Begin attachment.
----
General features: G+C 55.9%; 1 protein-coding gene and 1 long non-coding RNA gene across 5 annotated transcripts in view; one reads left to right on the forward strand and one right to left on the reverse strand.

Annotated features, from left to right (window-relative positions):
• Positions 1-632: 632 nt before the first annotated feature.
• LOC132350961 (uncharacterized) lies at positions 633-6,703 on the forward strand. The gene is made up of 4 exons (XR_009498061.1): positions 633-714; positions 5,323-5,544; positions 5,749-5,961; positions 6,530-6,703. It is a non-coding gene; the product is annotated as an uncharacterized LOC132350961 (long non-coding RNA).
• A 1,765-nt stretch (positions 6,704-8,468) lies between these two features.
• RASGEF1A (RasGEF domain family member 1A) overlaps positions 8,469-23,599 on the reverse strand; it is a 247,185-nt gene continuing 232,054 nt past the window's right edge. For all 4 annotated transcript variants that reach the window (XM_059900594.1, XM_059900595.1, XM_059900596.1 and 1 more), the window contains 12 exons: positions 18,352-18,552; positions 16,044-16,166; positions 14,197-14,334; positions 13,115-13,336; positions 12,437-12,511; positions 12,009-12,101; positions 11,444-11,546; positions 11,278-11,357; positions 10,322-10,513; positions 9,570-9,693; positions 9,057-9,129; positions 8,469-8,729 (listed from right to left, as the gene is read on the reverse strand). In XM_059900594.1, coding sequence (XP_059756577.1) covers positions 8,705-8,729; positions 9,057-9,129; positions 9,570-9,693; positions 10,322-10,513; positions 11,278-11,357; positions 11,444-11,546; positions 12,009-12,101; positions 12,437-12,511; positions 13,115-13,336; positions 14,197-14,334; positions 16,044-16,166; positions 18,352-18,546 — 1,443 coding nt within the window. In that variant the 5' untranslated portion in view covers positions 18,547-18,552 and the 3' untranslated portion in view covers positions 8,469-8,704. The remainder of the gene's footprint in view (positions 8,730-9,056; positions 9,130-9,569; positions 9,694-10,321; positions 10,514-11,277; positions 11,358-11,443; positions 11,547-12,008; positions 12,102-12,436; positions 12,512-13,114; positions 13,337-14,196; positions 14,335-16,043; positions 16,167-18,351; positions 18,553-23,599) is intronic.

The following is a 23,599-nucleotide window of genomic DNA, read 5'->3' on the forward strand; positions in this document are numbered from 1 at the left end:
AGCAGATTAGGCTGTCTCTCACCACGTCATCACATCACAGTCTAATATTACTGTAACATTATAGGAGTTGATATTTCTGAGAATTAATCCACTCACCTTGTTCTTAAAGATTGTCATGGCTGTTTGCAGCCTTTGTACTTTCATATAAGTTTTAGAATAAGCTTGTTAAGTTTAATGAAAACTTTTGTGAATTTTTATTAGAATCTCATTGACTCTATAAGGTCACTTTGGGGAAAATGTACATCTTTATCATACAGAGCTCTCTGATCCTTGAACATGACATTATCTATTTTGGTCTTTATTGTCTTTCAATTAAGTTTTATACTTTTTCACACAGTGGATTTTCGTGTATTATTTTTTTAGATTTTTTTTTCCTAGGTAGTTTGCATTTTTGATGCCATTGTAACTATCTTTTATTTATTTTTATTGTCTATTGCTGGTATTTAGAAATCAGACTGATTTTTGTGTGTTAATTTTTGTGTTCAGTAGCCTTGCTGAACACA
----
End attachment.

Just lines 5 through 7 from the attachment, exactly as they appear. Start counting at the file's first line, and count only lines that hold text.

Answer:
• A 1,765-nt stretch (positions 6,704-8,468) lies between these two features.
• RASGEF1A (RasGEF domain family member 1A) overlaps positions 8,469-23,599 on the reverse strand; it is a 247,185-nt gene continuing 232,054 nt past the window's right edge. For all 4 annotated transcript variants that reach the window (XM_059900594.1, XM_059900595.1, XM_059900596.1 and 1 more), the window contains 12 exons: positions 18,352-18,552; positions 16,044-16,166; positions 14,197-14,334; positions 13,115-13,336; positions 12,437-12,511; positions 12,009-12,101; positions 11,444-11,546; positions 11,278-11,357; positions 10,322-10,513; positions 9,570-9,693; positions 9,057-9,129; positions 8,469-8,729 (listed from right to left, as the gene is read on the reverse strand). In XM_059900594.1, coding sequence (XP_059756577.1) covers positions 8,705-8,729; positions 9,057-9,129; positions 9,570-9,693; positions 10,322-10,513; positions 11,278-11,357; positions 11,444-11,546; positions 12,009-12,101; positions 12,437-12,511; positions 13,115-13,336; positions 14,197-14,334; positions 16,044-16,166; positions 18,352-18,546 — 1,443 coding nt within the window. In that variant the 5' untranslated portion in view covers positions 18,547-18,552 and the 3' untranslated portion in view covers positions 8,469-8,704. The remainder of the gene's footprint in view (positions 8,730-9,056; positions 9,130-9,569; positions 9,694-10,321; positions 10,514-11,277; positions 11,358-11,443; positions 11,547-12,008; positions 12,102-12,436; positions 12,512-13,114; positions 13,337-14,196; positions 14,335-16,043; positions 16,167-18,351; positions 18,553-23,599) is intronic.

The following is a 23,599-nucleotide window of genomic DNA, read 5'->3' on the forward strand; positions in this document are numbered from 1 at the left end: